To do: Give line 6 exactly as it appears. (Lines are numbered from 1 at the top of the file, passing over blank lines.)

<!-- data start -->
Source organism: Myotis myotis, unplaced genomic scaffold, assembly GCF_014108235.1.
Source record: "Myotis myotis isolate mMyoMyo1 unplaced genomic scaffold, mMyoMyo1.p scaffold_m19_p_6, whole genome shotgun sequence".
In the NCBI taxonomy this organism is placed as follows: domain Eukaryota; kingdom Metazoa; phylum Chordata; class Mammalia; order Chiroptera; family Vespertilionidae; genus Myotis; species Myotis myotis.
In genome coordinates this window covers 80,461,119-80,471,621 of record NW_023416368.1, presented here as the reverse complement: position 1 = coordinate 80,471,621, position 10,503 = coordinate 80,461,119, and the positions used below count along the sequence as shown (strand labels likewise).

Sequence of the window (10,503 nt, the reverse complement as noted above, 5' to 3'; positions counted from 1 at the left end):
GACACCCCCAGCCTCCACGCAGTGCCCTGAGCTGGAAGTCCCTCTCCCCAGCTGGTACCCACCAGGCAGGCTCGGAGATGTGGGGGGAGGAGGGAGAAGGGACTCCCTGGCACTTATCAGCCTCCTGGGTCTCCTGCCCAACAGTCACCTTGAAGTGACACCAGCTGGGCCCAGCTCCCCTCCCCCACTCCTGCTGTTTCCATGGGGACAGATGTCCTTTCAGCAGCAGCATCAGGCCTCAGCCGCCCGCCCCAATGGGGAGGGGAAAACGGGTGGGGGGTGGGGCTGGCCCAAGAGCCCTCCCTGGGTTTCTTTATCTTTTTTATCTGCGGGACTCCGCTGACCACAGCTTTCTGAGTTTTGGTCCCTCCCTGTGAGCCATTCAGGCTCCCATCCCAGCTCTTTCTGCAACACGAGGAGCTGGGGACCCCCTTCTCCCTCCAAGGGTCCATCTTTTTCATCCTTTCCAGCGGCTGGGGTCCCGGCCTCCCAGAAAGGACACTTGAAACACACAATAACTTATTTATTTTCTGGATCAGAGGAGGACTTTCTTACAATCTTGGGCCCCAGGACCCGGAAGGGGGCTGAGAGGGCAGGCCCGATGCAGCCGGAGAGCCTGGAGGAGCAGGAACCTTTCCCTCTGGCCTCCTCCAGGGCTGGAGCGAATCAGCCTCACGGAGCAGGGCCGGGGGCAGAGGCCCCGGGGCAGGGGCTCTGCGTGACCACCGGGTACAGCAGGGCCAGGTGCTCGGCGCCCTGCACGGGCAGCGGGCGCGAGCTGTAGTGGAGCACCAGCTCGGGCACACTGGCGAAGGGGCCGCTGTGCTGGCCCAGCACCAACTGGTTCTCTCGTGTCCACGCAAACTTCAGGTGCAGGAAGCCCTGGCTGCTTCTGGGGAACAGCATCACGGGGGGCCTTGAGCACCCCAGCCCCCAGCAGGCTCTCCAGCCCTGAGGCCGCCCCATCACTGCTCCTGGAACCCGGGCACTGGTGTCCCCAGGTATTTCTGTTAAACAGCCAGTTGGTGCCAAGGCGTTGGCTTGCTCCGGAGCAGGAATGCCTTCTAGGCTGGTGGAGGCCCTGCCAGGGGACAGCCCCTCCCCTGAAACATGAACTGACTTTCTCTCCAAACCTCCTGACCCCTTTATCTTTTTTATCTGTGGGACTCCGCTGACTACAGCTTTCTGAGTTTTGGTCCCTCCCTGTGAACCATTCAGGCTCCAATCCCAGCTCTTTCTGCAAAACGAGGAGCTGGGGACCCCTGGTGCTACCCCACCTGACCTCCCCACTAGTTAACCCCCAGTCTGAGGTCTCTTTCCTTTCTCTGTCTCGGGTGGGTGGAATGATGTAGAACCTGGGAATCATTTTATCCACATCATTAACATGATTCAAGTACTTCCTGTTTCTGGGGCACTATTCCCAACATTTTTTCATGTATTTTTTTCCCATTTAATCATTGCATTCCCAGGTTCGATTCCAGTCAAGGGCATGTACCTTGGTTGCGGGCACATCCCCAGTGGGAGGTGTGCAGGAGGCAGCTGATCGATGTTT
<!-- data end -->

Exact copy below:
GACACCCCCAGCCTCCACGCAGTGCCCTGAGCTGGAAGTCCCTCTCCCCAGCTGGTACCCACCAGGCAGGCTCGGAGATGTGGGGGGAGGAGGGAGAAGGGACTCCCTGGCACTTATCAGCCTCCTGGGTCTCCTGCCCAACAGTCACCTTGAAGTGACACCAGCTGGGCCCAGCTCCCCTCCCCCACTCCTGCTGTTTCCATGGGGACAGATGTCCTTTCAGCAGCAGCATCAGGCCTCAGCCGCCCGCCCCAATGGGGAGGGGAAAACGGGTGGGGGGTGGGGCTGGCCCAAGAGCCCTCCCTGGGTTTCTTTATCTTTTTTATCTGCGGGACTCCGCTGACCACAGCTTTCTGAGTTTTGGTCCCTCCCTGTGAGCCATTCAGGCTCCCATCCCAGCTCTTTCTGCAACACGAGGAGCTGGGGACCCCCTTCTCCCTCCAAGGGTCCATCTTTTTCATCCTTTCCAGCGGCTGGGGTCCCGGCCTCCCAGAAAGGACACTTGAAACACACAATAACTTATTTATTTTCTGGATCAGAGGAGGACTTTCTTACAATCTTGGGCCCCAGGACCCGGAAGGGGGCTGAGAGGGCAGGCCCGATGCAGCCGGAGAGCCTGGAGGAGCAGGAACCTTTCCCTCTGGCCTCCTCCAGGGCTGGAGCGAATCAGCCTCACGGAGCAGGGCCGGGGGCAGAGGCCCCGGGGCAGGGGCTCTGCGTGACCACCGGGTACAGCAGGGCCAGGTGCTCGGCGCCCTGCACGGGCAGCGGGCGCGAGCTGTAGTGGAGCACCAGCTCGGGCACACTGGCGAAGGGGCCGCTGTGCTGGCCCAGCACCAACTGGTTCTCTCGTGTCCACGCAAACTTCAGGTGCAGGAAGCCCTGGCTGCTTCTGGGGAACAGCATCACGGGGGGCCTTGAGCACCCCAGCCCCCAGCAGGCTCTCCAGCCCTGAGGCCGCCCCATCACTGCTCCTGGAACCCGGGCACTGGTGTCCCCAGGTATTTCTGTTAAACAGCCAGTTGGTGCCAAGGCGTTGGCTTGCTCCGGAGCAGGAATGCCTTCTAGGCTGGTGGAGGCCCTGCCAGGGGACAGCCCCTCCCCTGAAACATGAACTGACTTTCTCTCCAAACCTCCTGACCCCTTTATCTTTTTTATCTGTGGGACTCCGCTGACTACAGCTTTCTGAGTTTTGGTCCCTCCCTGTGAACCATTCAGGCTCCAATCCCAGCTCTTTCTGCAAAACGAGGAGCTGGGGACCCCTGGTGCTACCCCACCTGACCTCCCCACTAGTTAACCCCCAGTCTGAGGTCTCTTTCCTTTCTCTGTCTCGGGTGGGTGGAATGATGTAGAACCTGGGAATCATTTTATCCACATCATTAACATGATTCAAGTACTTCCTGTTTCTGGGGCACTATTCCCAACATTTTTTCATGTATTTTTTTCCCATTTAATCATTGCATTCCCAGGTTCGATTCCAGTCAAGGGCATGTACCTTGGTTGCGGGCACATCCCCAGTGGGAGGTGTGCAGGAGGCAGCTGATCGATGTTT